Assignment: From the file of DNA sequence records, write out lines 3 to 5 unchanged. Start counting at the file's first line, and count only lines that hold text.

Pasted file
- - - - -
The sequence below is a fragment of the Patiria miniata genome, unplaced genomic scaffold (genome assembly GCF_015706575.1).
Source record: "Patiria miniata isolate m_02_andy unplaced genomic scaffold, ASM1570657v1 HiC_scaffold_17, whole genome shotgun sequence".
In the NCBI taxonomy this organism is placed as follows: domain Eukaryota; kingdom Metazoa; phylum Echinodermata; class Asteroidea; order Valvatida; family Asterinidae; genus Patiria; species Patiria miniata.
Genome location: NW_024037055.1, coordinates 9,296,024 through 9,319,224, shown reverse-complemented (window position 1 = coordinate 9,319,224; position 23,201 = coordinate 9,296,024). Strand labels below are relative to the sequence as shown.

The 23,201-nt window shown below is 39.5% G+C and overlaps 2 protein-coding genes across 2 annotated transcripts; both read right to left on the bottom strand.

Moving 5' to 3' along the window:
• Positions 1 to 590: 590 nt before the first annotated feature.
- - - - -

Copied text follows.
In the NCBI taxonomy this organism is placed as follows: domain Eukaryota; kingdom Metazoa; phylum Echinodermata; class Asteroidea; order Valvatida; family Asterinidae; genus Patiria; species Patiria miniata.
Genome location: NW_024037055.1, coordinates 9,296,024 through 9,319,224, shown reverse-complemented (window position 1 = coordinate 9,319,224; position 23,201 = coordinate 9,296,024). Strand labels below are relative to the sequence as shown.

The 23,201-nt window shown below is 39.5% G+C and overlaps 2 protein-coding genes across 2 annotated transcripts; both read right to left on the bottom strand.